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DNA and Espionage

Science has become a danger that the ignorance of the profane increases tenfold. Scientists and those who employ them in the age of hyper technology, arrogate a boulevard of libertine possibilities, which is matched only by the passivity of the repressive ignorance of the world populace, the majority of whom live in a world where they do not master the ins and outs. The brutal awakening of some, when they find themselves confronted with perilous situations in which ignorance has plunged them is often quickly forgotten by the vast majority, who think that disappointments only happen to others. DNA, the gateway to our genetic code, which we deposit wherever we go, either by our touch, our saliva, our hair, our sweat ...; is becoming a Pandora box.

Artist Heather Dewey-Hagborg, a graduate of New York University, used DNA "found here and there" on pieces of chewing gum, cigarette butts or locks of hair, and sequenced them to create masks designed to look like people who had left their DNA in public places. The work of the American artist was intended to draw the public's attention to the dangers of the involuntary dispersal of DNA traces of individuals, and since then she proposes disguising the DNA of individuals by mixing it with other DNAs of animals or humans’ origin, to make them untraceable.

Apart from the medical or affiliative use, DNA since has more than large applications. A company called "PooPrints" based in the United States began to offer a service in which it sequences the DNA of dog feces, whose owners did not see fit to pick up after their best friends which had fulfilled their physiological needs in public areas.

Dog feces after DNA sequencing, allow to paint the portrait of the dogs and lead to their owners. If finding the dogs and their owner helps some municipalities to repress unscrupulous users, it is no less worrying to know that the same applications can be made with human DNA. in the annals of justice, there are more and more cases of DNA presence of perfectly innocent peoples in places of crime.

According to the information revealed by Wikileaks on November 28, 2010. In July 2009, a confidential cable from the US State Department that was under the thumb of US Secretary of State Hillary Clinton, ordered American diplomats to spy on Ban Ki-moon, then Secretary-General of the United Nations, as well as other senior UN officials. US diplomats were ordered to collect biometric information that apparently included DNA, fingerprints, iris prints, records, passwords, and personal encryption keys used in private and commercial communications networks. If one does not have a clear idea of what this stolen information would have been useful for, it should be said that, apart from the theft of data, traces of DNA could as well have been used to blackmail United Nations officials to use their position to influence some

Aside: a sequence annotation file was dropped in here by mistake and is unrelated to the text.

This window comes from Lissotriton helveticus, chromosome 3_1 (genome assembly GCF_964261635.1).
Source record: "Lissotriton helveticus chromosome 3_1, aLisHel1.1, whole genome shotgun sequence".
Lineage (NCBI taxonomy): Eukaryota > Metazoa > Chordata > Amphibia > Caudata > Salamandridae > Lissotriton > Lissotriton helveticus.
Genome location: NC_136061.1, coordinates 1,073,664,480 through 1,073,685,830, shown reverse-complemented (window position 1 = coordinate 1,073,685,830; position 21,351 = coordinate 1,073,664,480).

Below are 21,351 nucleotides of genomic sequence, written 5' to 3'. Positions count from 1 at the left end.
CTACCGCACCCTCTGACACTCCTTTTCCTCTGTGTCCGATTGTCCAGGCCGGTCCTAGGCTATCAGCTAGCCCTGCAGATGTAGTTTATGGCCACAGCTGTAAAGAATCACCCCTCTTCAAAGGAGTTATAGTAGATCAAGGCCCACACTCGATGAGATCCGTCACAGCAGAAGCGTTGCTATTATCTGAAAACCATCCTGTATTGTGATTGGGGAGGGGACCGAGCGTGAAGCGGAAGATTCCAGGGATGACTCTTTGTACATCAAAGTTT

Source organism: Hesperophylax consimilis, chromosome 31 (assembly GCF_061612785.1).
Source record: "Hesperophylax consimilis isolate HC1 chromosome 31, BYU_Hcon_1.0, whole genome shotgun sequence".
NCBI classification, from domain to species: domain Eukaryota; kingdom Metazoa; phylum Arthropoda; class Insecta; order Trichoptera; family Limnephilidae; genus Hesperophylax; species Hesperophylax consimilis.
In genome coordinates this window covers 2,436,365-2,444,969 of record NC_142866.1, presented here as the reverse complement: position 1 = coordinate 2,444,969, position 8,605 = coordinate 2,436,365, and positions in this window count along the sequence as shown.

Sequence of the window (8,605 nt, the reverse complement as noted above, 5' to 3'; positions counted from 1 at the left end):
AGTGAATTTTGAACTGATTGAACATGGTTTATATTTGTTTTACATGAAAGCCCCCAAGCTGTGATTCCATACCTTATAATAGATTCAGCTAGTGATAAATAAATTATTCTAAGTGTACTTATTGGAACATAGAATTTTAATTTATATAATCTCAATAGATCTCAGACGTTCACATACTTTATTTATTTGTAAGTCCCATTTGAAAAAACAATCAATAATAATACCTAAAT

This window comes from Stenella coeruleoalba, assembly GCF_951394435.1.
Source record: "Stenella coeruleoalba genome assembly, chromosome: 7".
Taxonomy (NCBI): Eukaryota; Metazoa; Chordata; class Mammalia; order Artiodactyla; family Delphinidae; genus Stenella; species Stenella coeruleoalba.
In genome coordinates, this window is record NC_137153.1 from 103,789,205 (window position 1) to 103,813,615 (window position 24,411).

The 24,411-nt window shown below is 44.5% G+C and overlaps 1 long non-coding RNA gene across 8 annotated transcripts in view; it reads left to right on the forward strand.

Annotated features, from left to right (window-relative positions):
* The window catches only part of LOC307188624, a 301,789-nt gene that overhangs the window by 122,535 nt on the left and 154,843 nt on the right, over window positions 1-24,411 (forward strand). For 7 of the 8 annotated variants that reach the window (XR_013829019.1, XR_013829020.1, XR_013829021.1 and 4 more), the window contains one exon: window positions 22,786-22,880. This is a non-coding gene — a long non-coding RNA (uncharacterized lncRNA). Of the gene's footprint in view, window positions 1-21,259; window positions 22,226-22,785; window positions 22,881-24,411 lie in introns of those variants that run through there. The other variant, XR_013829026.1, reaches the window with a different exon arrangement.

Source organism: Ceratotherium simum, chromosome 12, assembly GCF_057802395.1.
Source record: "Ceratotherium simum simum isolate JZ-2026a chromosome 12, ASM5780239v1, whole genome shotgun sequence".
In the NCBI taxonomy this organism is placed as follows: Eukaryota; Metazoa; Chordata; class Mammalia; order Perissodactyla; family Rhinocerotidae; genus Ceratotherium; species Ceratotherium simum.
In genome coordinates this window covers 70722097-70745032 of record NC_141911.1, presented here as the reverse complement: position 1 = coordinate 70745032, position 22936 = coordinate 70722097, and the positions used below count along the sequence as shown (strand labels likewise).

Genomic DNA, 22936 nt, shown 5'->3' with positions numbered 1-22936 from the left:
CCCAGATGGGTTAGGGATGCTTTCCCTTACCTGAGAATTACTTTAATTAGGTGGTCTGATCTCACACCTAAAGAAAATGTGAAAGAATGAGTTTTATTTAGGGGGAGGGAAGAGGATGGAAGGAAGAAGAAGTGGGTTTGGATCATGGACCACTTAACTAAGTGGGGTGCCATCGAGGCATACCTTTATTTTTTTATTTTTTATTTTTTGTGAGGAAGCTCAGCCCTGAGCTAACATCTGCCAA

decisions for the benefit of the United States. If the DNA samples of the United Nations Secretary were to be found in a crime scene, introduced in a criminal way, and that one asked him to influence the UN policy in delicate files, It's a safe bet to comprehend that to silence the scandal he would probably have obeyed. At least, that type serious accusations would probably have led to his loss of credibility. Apart from applications that cast a dangerous shadow in the manipulation of DNA for zany purposes, it is still true that the DNA structure has uses that are proving increasingly interesting in classic spying. American scientists have recently developed a way to use the genetic code (DNA) as a code of espionage to transfer information in secret. Since there are only four chemical letters in the DNA code, A (adenine), T (thymine), G (guanine) and C (cytosine) and 26 letters in the Alphabet several DNA letters are assigned for each English letter, e.g. ATG in the DNA could represent H in English. Using genetic engineering techniques, the bio-technician unites all the DNA sequences that a respectable spy might want. The spy then carries the message in a form impossible for the enemy to read, then reads and decodes the message when it reaches its destination. The DNA coated on the paper will survive long enough to be transported to a place where it can be analyzed. The message can be disguised by mixing it with DNA strands obtained from living cells. Thus, if the message falls into the wrong hands, it would be difficult to know which DNA thread contains the message, besides knowing which key was used to encrypt the text.